Recovery is a lifelong process, fraught with many twists and turns. A friend who has been sober from alcohol for two and a half years told me a story yesterday that brought this point home. She had just renewed her Costco membership and went there for the first time since she became sober.

In addition to their famous rotisserie chicken, Costco is where she used to try to buy her alcohol since it was cheap and they carry her favorite type of wine. She would buy a case or two at a time. She told me yesterday that the minute she approached the parking lot, she noticed she immediately thought about buying those cases of wine at Costco. It was a trigger for her. She hadn’t even pulled into the lot or entered the store yet.

Your Mindset During Triggers

Thankfully she is far enough into her recovery to recognize that it was a trigger and to have the presence of mind to not allow it turn into the action of buying any alcohol. However, she did tell me that it shook her up and served as a reminder that a slip is just around the corner if she does not remain vigilant.


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Triggers can be disarming, scary, and dangerous but I think that we can also look at triggers as reminders of how far we have come. When my friend was deep into her addiction, there is no way she would have made it out of that Costco without buying her wine. And now the trigger —the thought— was only that, a thought that came in to and out of her brain.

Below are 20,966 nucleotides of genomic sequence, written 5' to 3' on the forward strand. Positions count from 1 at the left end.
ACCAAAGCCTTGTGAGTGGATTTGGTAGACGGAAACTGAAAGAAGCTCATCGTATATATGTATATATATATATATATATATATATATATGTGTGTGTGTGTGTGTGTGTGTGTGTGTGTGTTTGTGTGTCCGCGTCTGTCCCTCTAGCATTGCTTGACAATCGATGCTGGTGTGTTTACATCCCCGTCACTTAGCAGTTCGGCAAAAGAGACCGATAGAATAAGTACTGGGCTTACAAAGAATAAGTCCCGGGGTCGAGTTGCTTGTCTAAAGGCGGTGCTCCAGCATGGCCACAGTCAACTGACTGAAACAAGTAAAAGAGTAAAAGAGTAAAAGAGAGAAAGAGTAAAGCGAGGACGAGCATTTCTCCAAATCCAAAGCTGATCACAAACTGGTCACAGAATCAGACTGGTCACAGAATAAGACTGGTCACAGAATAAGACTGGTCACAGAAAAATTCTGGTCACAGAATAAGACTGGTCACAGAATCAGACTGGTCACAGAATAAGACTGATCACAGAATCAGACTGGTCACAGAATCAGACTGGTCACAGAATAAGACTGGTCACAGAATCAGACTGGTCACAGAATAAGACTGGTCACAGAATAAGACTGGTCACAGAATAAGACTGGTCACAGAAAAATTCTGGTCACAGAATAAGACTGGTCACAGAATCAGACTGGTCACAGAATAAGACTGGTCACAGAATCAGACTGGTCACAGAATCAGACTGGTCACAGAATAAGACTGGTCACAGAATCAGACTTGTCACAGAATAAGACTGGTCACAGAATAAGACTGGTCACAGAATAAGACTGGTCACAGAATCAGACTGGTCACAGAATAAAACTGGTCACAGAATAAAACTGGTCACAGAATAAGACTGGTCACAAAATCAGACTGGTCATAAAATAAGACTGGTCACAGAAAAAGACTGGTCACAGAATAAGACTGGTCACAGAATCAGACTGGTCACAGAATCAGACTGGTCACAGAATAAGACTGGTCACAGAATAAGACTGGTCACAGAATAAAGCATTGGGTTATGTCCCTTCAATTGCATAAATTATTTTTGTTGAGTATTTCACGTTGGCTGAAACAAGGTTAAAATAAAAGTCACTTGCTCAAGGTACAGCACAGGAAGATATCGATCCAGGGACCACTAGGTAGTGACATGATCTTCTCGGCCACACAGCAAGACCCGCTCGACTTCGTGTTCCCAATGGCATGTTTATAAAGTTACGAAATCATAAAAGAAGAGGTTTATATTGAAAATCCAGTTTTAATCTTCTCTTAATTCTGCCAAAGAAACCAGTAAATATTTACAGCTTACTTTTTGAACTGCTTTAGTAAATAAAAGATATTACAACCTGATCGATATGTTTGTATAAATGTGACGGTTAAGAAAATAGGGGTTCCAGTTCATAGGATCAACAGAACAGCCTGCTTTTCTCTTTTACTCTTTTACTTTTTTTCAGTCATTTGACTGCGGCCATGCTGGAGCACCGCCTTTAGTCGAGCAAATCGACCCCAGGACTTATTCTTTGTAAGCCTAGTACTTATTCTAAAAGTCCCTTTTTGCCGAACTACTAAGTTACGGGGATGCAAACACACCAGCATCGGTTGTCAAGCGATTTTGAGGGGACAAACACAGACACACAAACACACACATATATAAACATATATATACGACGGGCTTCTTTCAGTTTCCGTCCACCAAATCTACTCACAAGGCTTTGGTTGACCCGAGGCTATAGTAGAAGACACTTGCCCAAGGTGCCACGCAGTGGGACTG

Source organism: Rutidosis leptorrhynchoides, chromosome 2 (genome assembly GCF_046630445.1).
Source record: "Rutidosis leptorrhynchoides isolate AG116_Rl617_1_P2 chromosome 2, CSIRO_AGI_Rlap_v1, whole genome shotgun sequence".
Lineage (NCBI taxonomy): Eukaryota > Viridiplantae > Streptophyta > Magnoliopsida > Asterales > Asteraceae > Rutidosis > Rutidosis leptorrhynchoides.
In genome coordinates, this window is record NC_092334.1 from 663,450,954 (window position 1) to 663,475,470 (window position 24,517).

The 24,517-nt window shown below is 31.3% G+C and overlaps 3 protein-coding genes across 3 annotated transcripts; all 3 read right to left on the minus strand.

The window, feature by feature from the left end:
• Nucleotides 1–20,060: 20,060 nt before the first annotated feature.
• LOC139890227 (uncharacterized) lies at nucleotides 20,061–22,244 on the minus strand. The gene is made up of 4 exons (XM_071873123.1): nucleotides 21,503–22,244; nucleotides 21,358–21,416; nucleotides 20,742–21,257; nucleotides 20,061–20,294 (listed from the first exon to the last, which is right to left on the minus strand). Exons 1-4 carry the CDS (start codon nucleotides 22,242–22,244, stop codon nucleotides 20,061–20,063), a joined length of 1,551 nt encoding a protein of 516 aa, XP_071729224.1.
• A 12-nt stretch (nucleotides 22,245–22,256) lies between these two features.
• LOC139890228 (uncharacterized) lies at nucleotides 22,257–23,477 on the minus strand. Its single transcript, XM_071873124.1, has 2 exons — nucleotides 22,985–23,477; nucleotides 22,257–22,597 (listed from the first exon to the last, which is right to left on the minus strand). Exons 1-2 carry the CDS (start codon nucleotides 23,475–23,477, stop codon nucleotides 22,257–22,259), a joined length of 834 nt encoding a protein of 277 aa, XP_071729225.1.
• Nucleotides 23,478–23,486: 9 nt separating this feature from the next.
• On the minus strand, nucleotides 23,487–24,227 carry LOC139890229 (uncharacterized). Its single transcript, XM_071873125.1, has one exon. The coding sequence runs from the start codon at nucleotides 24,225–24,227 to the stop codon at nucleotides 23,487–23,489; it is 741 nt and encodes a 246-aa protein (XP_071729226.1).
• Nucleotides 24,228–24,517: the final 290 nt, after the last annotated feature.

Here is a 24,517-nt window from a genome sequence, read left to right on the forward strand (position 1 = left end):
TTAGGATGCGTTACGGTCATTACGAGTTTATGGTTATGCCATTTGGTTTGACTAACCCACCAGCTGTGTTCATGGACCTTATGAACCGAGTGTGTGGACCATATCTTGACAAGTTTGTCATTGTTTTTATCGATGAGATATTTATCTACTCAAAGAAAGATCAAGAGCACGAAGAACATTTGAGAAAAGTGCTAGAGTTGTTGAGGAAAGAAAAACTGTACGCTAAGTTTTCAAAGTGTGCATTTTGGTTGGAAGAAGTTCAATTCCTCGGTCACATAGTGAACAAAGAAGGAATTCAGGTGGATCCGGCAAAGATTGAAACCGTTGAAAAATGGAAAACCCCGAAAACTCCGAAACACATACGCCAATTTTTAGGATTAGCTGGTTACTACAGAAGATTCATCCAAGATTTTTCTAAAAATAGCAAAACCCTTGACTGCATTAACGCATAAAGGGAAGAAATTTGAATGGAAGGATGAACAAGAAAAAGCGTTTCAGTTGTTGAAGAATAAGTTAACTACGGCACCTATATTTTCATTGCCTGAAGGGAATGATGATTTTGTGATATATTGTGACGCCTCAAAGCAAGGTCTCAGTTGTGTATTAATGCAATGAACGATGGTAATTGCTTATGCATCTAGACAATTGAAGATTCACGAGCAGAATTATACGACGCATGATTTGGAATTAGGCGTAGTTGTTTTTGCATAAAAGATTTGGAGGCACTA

Identifying a Trigger

So what is a trigger? A trigger is an internal or external stimulus that causes someone with an addiction to want to use a substance or carry out an addictive behavior. Notice that it causes a desire, BUT it does not have to result in an action. However, triggers are very sneaky and can undermine all efforts in your recovery journey if you do not define them and have a plan to deal with them.

It is crucial to identify your individual triggers. They are different for everyone and can vary based on the substance, your genetics, your environment and a multitude other things.

Here is only a partial list of potential triggers:

  • HALT- the acronym for Hungry, Angry, Lonely, Tired
  • Emotions-both positive and negative
  • Stress
  • Illness-mental or physical
  • Social Isolation
  • Relationships/Dating
  • Celebrations/Sad events
  • Certain people
  • Certain Locations
  • Senses-smells, tastes, sounds etc.

What is the best strategy to manage triggers?

  • Have a relapse prevention plan which includes identifying triggers
  • Have a trigger action plan. What are you going to do when you get triggered? Call someone, take a deep breath, change your location, etc.

Find Strength During Recovery

An essential part of our program at the Coleman Institute for Addiction Medicine is our case management services. We will work with you to find the right fit for aftercare. This is where those potential triggers will begin to be identified and a plan put in place to help guide your recovery. If you want to learn more about our program, also referred to as the Coleman Method, please schedule a callback below. Recovery is a safe place where triggers do not have to lead you back into your addiction.

Deborah Reich, MD

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